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On TV Right Now, July 24 -- "Moon Machines" (a Great documentary about Apollo)

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posted on Jul, 24 2010 @ 08:42 AM
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On "The Science Channel" right now and throughout the morning is probably the best documentary ever made about the Apollo Program -- "Moon Machines". Each episode deals with a specific piece of the Apollo hardware (The Saturn V, Command Module, Lunar Lander, Lunar Rover, Space Suit, plus an episode on the computer software) and show us in detail how that hardware was designed, tested, and built.

The documentary makers interviewed many of the actual engineers who were part of that decision-making process back in the 1960s and early 1970s.

The thing that amazes me the most is how much trial-an-error was involved in developing the equipment for the Apollo Program and how much money was spent in doing that trial-and-error style of design.

I suggested to everyone interested in Apollo or the space program in general to watch it. It's very insightful to see the minutiae involved in creating a spacecraft.

[edit on 7/24/2010 by Soylent Green Is People]




posted on Jul, 24 2010 @ 09:12 AM
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Unless they explain how they prance about on the moon and in earth-orbit without protection against space radiation im not intrested.... Shame realy because it sounds like a good documentry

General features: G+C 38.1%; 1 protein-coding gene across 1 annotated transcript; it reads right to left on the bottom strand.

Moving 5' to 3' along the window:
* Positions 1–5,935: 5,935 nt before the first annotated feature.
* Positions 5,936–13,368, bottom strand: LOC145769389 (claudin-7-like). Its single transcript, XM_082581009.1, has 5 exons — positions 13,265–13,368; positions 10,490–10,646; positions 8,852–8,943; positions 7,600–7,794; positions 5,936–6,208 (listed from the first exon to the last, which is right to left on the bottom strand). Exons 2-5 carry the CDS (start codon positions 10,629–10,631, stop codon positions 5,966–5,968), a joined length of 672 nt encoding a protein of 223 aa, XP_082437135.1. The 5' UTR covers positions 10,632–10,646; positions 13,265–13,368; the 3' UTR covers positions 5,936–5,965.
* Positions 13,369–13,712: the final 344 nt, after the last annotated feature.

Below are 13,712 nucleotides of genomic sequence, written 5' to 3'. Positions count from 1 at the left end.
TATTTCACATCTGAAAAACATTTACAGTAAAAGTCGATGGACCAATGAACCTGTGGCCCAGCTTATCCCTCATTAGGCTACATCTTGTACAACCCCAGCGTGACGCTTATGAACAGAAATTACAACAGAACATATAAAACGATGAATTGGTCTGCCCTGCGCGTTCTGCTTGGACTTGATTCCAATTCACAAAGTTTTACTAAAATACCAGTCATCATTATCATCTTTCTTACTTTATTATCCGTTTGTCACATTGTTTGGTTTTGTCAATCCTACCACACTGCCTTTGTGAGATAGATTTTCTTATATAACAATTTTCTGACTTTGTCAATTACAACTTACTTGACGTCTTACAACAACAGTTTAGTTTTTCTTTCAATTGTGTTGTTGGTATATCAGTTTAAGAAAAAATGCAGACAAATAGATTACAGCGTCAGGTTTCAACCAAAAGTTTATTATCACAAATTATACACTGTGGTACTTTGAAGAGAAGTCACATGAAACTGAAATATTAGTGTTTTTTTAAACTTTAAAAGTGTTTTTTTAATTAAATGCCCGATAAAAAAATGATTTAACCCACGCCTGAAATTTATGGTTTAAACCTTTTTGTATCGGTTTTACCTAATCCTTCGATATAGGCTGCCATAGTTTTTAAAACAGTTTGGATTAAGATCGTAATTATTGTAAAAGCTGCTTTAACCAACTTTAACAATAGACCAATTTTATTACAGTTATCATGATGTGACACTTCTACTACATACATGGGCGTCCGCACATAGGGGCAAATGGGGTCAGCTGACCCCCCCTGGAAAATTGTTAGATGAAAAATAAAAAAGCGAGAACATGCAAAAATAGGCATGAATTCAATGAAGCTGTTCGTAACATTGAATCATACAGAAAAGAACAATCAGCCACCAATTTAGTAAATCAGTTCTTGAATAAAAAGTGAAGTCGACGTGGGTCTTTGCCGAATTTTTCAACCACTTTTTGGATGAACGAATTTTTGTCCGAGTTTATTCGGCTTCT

posted on Jul, 24 2010 @ 09:26 AM
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Originally posted by Master Shen long
Unless they explain how they prance about on the moon and in earth-orbit without protection against space radiation im not intrested.... Shame realy because it sounds like a good documentry

Like I said -- there are episodes on the space suit and the command module.

The fibrous material in the skin of the command module was enough to protect them, and the material of the space suits was enough for the limited exposure they had outside the spacecraft.

Oddly enough, because of the type of radiation involved, something on the order of plastic-wrap or thin fibrous material does a better job protecting astronauts in -- for example -- the space station than does lead shielding.


[edit on 7/24/2010 by Soylent Green Is People]



posted on Jul, 24 2010 @ 09:33 AM
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reply to post by Soylent Green Is People
 


your explanation is not good enough, visit here en.wikipedia.org...


jump to Impact on space travel and Causes


and by the way that has been out

www.imdb.com...

[edit on 24-7-2010 by aspx]



posted on Jul, 24 2010 @ 09:40 AM
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reply to post by aspx